Thankful: A #Classroombookaday Reflection

Thank You(1)

In the fall of 2014 I read this great post written by Jillian Heise (@heisereads) about her plans to read a picture book a day to her students. I was intrigued by this because like her students, mine have often referenced read alouds as something they’ve wished I would do more frequently. Books like I Want My Hat Back, We Are In A Book!, and many others have always created such buzz and have contributed to a positive classroom atmosphere. I couldn’t help but wonder what a #bookaday read aloud might look like in my own classroom.

Our class schedule had recently changed to provide more time in the classroom, and so I knew time wise, I could make this happen. In January of 2015, I decided to take the dive. My plan was to try daily read alouds for a month and go from there. Students’ feedback at the end of the month was essentially unanimous: “Mr. D., we love this! Please keep it going!”

And so we did, save the month of April, when my awesome student teacher was full-time teaching and working to meet her program’s requirements on an already tightened schedule due to state testing. To my surprise, at the end of the year, daily read alouds were voted the most popular common reading experience, beating out other class favorites such as The Outsiders and The Giver.  In an attempt reflect and to share some of what I learned during this half year experiment, below I’d like to share some observations and a few of my students’ reflections about daily read alouds.

My Observations

  • Daily read alouds helped bring more laughter and built stronger relationships within our learning community
  • It created even more acceptance for each student’s individual reading identity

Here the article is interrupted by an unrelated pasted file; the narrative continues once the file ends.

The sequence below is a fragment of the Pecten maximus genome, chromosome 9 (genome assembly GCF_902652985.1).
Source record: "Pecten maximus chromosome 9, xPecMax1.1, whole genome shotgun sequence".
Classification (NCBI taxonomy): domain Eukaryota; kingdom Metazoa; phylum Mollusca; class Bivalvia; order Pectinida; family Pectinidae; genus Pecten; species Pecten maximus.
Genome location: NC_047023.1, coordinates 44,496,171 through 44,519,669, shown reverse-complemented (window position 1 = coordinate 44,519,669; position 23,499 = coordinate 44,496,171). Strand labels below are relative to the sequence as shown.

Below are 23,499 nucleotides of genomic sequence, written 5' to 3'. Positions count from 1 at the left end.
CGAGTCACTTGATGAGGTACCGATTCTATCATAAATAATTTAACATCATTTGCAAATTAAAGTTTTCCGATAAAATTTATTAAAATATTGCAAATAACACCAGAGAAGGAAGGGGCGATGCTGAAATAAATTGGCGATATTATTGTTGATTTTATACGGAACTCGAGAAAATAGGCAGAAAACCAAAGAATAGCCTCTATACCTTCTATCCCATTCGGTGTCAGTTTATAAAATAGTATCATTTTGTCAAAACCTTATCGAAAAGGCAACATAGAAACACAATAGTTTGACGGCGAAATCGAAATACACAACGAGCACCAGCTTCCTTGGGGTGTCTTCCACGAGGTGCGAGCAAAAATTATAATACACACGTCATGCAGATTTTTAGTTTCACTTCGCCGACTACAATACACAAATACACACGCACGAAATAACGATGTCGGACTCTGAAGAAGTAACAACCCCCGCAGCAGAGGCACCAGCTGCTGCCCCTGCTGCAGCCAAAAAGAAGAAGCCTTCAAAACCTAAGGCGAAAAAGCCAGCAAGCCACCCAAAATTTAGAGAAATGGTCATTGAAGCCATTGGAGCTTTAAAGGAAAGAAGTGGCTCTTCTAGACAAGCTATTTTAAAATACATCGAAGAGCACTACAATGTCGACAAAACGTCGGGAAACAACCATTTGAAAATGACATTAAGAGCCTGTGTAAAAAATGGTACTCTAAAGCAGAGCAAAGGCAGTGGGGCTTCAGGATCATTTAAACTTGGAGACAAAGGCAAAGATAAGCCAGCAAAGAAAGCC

• Daily read alouds inspired a few of my students to ask me if they could read aloud passages to their classmates, and the popularization of what I’m calling, “grassroots choral reading” of certain read alouds like Micheal Hall’s Cat Tales and Anna Kang’s You Are (Not) Small. Grassroots as in students were the ones who suggested the class all participate in the reading these texts.
  • It inspired unexpected projects, like drafting a letter to Mac Barnett & Adam Rex to request a Blue Whale for our school pet, and a student created wake for a wood tick which included an obituary, eulogy and over twenty students in attendance one early morning (Billy Twitters and His Blue Whale Problem, which in reality could be a blog post in and of itself), and a hilarious discussion on where Sam and Dave really end up. Please excuse these pun-filled theories:
“They fell into a… Pear-adox!”
“No, a Pear-allel dimension!”
“Are you sure it wasn’t Pear-adise?!”
“Well whatever THAT was, I bet they wish they had brought two Pear-achutes and more animal crackers!”
  • Daily read alouds also gave me lots of opportunities to connect back to our reading and writing lessons, something I hope do more of in the 2015-2016 school year.

Student feedback on their favorite common reading experience:

  • Daily read alouds because it helped me get ready and excited for class.
  • Daily read alouds because it let me and everyone embrace their inner childhood. (Different variations of this were mentioned 15 plus times)
  • Picture book read alouds! I have never laughed in a class so much.
  • Picture book a day! I loved the books. I even bought three books you read for my little brother.
  • Picture books at the start of each class. It just seemed to lighten the mood. It was also funny and made me happy.
  • Picture books because you never knew what might happen at the start of class.
  • I liked the read alouds, especially the one where we had to read using the big and little voices together. [You Are (Not) Small by Anna Kang]

Jillian, thank you for your generosity in sharing this idea with us all! It has already brought so much joy, surprise, and positivity into my classroom. I’m so excited to see this project through an entire school year and to watch as this #ClassroomBookADay Community grows!